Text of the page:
by Harry Benson, MARCH 16, 2022


  • Marriage isn’t a guarantee of success. But in a world where all of us mess up, get in bad moods, behave badly sometimes, and treat others not very well, we need something that helps give us a chance. 
  • Marriage has three ingredients that are more like options for cohabitation: it involves a decision, a plan, and the support of friends and family. 
  • Friends and family support marriage by affirming the choice we’ve made and holding us to account for that choice.  

It would be easy to think that marriage is on the way out. Indeed, many prominent commentators think exactly that. After all, marriage rates have been falling across the developed world since the 1970s. Cohabitation has become normalized. People talk about long-term committed couples and relationships as the equivalent of marriage. And politicians and policy makers don’t want to judge lifestyle choices. They tell us that whether we marry or not doesn’t matter.

Unfortunately, this trend away from marriage is most pronounced among the poorest families who need stability most, having the least financial resources to fall back upon. After all, weddings can be expensive. And in some countries, such as the UK and US, couples on low income lose out on welfare payments if they live together or marry. Middle-income couples are now also turning their backs on marriage, meaning that marriage has increasingly become the preserve of the rich, those best off in society.

So do we need marriage? Are the poor leading the way by abandoning it? Are the rich hanging on to marriage as some kind of status symbol? Is marriage permanently dented, or is it just going through a bad patch?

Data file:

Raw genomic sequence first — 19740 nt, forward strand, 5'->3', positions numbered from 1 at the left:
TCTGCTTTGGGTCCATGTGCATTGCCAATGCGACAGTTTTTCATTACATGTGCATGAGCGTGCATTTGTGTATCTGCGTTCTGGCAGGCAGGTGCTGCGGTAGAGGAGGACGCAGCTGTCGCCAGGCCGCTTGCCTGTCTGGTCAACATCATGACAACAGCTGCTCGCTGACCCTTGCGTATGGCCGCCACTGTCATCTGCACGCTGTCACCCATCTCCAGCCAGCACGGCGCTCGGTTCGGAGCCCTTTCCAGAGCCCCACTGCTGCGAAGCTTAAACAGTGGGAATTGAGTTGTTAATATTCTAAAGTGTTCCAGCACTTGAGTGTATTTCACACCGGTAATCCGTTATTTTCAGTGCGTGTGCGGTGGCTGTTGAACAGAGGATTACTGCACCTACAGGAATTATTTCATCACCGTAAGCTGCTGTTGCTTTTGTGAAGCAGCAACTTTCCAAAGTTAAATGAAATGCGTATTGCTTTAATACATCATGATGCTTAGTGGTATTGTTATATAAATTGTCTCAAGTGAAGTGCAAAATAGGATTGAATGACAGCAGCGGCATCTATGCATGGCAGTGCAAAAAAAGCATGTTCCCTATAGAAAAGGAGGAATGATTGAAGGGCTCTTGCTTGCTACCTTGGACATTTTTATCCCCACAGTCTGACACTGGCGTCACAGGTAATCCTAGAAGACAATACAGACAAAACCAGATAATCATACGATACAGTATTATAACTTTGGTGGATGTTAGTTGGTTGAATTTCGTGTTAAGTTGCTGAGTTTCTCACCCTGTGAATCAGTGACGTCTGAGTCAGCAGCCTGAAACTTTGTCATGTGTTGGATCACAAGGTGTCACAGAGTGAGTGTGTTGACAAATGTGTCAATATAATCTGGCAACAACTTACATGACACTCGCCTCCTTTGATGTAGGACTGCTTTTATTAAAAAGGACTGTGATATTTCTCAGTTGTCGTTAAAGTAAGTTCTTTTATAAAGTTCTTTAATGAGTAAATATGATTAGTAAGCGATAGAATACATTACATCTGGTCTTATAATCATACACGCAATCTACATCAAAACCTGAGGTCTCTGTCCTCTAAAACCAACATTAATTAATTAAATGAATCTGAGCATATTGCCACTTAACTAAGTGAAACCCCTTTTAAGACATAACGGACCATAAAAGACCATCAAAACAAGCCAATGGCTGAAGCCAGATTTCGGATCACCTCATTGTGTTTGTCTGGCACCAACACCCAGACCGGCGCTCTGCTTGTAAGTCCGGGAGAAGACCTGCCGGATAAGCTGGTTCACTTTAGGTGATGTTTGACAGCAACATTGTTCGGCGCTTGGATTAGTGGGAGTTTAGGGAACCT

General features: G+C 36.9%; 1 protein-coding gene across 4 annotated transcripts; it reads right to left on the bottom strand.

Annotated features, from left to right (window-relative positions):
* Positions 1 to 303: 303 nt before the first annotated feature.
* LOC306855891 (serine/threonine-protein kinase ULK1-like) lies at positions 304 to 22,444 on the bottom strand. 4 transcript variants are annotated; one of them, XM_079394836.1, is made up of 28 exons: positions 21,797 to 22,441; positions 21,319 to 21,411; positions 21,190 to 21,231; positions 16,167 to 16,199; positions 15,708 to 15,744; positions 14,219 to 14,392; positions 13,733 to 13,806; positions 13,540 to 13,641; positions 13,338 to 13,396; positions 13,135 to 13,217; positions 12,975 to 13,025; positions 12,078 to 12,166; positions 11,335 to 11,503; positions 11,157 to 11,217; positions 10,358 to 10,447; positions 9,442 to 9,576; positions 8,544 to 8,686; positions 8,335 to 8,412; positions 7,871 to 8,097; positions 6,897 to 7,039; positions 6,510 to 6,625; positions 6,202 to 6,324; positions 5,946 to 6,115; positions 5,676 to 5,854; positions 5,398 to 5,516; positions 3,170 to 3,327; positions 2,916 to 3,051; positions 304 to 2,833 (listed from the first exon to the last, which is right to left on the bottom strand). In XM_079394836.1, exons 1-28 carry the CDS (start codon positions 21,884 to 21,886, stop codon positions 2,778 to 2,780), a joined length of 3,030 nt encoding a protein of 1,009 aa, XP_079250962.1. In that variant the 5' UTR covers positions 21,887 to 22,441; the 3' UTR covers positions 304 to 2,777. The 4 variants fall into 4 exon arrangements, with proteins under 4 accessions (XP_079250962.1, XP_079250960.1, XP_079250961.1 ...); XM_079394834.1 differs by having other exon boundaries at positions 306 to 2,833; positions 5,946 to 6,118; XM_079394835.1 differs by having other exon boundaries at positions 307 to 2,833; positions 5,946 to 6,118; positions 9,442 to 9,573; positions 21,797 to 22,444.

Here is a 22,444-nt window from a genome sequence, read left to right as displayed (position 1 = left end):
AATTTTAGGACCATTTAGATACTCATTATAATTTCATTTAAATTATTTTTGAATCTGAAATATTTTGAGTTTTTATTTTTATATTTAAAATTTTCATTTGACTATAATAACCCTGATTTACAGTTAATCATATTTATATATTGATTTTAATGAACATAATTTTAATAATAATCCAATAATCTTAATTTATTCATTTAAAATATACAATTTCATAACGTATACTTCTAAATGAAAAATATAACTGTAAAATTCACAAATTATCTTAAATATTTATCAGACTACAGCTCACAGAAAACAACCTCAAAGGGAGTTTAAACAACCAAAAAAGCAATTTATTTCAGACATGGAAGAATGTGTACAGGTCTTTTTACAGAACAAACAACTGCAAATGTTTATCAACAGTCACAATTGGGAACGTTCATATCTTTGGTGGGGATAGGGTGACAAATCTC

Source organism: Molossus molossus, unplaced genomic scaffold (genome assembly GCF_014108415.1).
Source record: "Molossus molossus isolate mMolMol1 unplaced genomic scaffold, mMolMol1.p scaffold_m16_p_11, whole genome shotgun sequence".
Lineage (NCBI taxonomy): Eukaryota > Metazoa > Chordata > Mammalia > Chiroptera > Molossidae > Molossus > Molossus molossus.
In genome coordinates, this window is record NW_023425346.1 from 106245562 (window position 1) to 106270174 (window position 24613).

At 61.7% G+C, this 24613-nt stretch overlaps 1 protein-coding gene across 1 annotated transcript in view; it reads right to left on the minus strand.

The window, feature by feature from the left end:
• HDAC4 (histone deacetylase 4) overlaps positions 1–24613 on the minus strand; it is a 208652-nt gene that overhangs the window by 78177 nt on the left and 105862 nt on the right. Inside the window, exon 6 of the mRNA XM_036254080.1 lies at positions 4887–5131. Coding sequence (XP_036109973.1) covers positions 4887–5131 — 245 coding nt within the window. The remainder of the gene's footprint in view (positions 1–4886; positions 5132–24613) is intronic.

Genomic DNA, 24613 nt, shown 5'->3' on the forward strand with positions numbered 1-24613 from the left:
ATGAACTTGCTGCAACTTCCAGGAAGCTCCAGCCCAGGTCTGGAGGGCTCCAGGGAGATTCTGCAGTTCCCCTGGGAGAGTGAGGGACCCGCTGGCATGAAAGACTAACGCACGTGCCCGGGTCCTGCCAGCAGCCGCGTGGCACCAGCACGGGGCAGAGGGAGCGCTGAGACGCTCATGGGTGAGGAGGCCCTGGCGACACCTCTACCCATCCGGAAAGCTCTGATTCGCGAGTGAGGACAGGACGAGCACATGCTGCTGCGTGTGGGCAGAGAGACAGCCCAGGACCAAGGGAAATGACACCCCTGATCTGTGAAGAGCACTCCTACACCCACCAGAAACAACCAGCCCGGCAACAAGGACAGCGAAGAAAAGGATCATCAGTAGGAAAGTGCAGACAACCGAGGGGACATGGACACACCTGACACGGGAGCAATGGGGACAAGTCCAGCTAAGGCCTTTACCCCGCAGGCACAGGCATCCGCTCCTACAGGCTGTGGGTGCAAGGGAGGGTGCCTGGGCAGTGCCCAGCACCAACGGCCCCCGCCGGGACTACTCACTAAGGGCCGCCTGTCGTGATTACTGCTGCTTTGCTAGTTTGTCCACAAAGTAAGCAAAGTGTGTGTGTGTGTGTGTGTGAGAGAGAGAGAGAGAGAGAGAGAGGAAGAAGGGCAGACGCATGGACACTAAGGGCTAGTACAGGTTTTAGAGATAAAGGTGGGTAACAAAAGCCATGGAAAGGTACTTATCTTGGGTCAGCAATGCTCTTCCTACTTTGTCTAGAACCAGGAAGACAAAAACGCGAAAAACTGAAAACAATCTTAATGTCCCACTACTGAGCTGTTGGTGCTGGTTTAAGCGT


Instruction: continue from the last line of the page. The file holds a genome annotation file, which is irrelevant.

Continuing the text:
What I want to do is restore your confidence in marriage. I want to reassure you that the statistics continue to show that families who marry tend to have better outcomes, both adults and children, both rich and poor alike. But most of all I want to explain why the act of marriage makes a difference. What is it about marriage that reinforces and enhances commitment? What is the psychology of marriage?

In a study the Marriage Foundation conducted of UK families, we found that 75% of parents who were married when their child was born were still together as a couple when their children reached age 15. Compare that to just 31% of parents who stayed together having cohabited but never married. So much for your long term committed idea. Sure, it exists, and people manage it. But that’s quite a gap: 75% vs 31%. Some people argue that cohabitors are typically younger and less well educated. Yes. That’s true. But in other studies, we’ve found that being married is usually the top, or one of the top, predictors of whether parents stay together even after taking into account age, education, ethnicity, religion, and relationship happiness.

So, marriage helps couples stay together. It also benefits children.

In another study of 14-year-olds in the UK, we found that family breakdown—the absence of a father in the house—was the single biggest factor influencing teenage mental health. The presence or absence of a father is, of course, hugely influenced in turn by whether the parents were married or not in the first place. More remarkably, regardless of whether families stayed together or split up, having parents who were married when their child was born was linked to fewer mental health problems in boys. And in the families who stayed together, both boys and girls had fewer mental health problems if their parents were married.

Moreover, in a survey we did last year of 2,000 adults who were either married now or who had been married at some stage, one in three couples said they wouldn’t have stayed together through their first 10 years or so if they hadn’t been married.

So one in three couples are telling us that being married helped them avoid splitting up early on.

(read rest of Harry Benson’s article at the Institute for Family Studies)